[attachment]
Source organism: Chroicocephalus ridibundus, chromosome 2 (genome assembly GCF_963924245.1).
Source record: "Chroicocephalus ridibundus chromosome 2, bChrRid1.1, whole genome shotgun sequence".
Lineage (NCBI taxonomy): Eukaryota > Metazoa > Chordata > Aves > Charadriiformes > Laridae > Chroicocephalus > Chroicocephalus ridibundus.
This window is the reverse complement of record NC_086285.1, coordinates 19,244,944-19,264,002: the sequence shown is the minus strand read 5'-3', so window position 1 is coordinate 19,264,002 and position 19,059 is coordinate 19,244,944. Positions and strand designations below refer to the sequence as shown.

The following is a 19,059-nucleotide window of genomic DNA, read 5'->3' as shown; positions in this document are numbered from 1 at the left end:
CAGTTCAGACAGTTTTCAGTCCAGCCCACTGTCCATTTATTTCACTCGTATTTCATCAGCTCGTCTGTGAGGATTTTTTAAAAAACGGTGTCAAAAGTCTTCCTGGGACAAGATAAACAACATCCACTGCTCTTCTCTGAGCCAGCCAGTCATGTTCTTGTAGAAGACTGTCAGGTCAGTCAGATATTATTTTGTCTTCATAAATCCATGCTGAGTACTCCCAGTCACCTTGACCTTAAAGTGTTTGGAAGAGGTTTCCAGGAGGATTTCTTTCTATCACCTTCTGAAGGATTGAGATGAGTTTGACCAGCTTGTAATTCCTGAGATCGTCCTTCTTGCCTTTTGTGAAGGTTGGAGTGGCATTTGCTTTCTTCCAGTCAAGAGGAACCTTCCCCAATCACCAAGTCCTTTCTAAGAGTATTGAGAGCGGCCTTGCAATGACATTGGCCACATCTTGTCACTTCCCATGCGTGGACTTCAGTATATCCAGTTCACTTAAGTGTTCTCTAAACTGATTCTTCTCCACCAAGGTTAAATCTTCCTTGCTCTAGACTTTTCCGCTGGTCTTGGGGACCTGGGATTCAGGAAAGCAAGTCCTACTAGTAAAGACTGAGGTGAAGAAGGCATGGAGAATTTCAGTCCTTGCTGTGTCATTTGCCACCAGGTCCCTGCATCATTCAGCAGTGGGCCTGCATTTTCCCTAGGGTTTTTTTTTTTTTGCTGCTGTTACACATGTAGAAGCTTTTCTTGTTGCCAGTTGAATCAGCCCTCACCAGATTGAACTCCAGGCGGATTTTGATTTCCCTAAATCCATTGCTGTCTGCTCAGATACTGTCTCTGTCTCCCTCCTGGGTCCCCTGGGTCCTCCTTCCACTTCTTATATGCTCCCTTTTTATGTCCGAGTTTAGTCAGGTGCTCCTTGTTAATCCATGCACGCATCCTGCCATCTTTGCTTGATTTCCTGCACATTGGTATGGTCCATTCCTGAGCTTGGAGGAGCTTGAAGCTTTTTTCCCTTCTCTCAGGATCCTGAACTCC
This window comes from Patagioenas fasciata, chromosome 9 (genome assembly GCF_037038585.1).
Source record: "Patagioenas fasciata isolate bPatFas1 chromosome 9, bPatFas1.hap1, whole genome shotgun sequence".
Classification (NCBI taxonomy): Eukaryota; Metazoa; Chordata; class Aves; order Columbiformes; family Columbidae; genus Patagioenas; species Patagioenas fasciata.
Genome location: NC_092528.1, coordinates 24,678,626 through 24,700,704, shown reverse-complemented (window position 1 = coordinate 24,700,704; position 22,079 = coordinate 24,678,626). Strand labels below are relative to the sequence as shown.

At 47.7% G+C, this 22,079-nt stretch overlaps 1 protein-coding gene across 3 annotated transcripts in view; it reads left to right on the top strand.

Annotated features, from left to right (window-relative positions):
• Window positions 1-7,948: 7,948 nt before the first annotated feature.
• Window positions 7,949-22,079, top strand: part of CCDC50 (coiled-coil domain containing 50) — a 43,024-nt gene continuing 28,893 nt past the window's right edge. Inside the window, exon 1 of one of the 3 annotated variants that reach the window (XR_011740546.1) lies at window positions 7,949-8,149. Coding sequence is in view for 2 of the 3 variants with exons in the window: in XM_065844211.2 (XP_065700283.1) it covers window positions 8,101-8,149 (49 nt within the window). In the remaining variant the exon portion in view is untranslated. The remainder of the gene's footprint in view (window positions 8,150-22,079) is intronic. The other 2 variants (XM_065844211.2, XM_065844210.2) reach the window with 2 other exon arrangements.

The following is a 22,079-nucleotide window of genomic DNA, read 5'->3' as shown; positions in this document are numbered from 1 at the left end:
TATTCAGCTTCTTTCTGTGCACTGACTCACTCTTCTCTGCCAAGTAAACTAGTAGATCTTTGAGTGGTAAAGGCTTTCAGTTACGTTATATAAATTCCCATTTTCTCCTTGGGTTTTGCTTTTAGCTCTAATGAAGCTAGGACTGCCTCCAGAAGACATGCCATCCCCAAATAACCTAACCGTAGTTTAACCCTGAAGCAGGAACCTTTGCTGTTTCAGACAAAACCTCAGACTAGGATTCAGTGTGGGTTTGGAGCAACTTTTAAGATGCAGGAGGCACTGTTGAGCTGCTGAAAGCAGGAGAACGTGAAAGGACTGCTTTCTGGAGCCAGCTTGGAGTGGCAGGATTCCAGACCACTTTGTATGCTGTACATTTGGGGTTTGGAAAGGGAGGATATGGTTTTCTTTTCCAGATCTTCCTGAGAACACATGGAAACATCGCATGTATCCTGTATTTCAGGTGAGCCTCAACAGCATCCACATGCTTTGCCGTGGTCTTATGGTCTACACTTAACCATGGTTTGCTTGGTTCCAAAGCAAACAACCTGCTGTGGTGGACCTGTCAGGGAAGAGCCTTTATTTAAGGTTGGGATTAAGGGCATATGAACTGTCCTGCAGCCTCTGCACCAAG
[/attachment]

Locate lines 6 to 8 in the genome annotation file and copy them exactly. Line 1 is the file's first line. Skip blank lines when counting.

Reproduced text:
CAGTTCAGACAGTTTTCAGTCCAGCCCACTGTCCATTTATTTCACTCGTATTTCATCAGCTCGTCTGTGAGGATTTTTTAAAAAACGGTGTCAAAAGTCTTCCTGGGACAAGATAAACAACATCCACTGCTCTTCTCTGAGCCAGCCAGTCATGTTCTTGTAGAAGACTGTCAGGTCAGTCAGATATTATTTTGTCTTCATAAATCCATGCTGAGTACTCCCAGTCACCTTGACCTTAAAGTGTTTGGAAGAGGTTTCCAGGAGGATTTCTTTCTATCACCTTCTGAAGGATTGAGATGAGTTTGACCAGCTTGTAATTCCTGAGATCGTCCTTCTTGCCTTTTGTGAAGGTTGGAGTGGCATTTGCTTTCTTCCAGTCAAGAGGAACCTTCCCCAATCACCAAGTCCTTTCTAAGAGTATTGAGAGCGGCCTTGCAATGACATTGGCCACATCTTGTCACTTCCCATGCGTGGACTTCAGTATATCCAGTTCACTTAAGTGTTCTCTAAACTGATTCTTCTCCACCAAGGTTAAATCTTCCTTGCTCTAGACTTTTCCGCTGGTCTTGGGGACCTGGGATTCAGGAAAGCAAGTCCTACTAGTAAAGACTGAGGTGAAGAAGGCATGGAGAATTTCAGTCCTTGCTGTGTCATTTGCCACCAGGTCCCTGCATCATTCAGCAGTGGGCCTGCATTTTCCCTAGGGTTTTTTTTTTTTTGCTGCTGTTACACATGTAGAAGCTTTTCTTGTTGCCAGTTGAATCAGCCCTCACCAGATTGAACTCCAGGCGGATTTTGATTTCCCTAAATCCATTGCTGTCTGCTCAGATACTGTCTCTGTCTCCCTCCTGGGTCCCCTGGGTCCTCCTTCCACTTCTTATATGCTCCCTTTTTATGTCCGAGTTTAGTCAGGTGCTCCTTGTTAATCCATGCACGCATCCTGCCATCTTTGCTTGATTTCCTGCACATTGGTATGGTCCATTCCTGAGCTTGGAGGAGCTTGAAGCTTTTTTCCCTTCTCTCAGGATCCTGAACTCC
This window comes from Patagioenas fasciata, chromosome 9 (genome assembly GCF_037038585.1).
Source record: "Patagioenas fasciata isolate bPatFas1 chromosome 9, bPatFas1.hap1, whole genome shotgun sequence".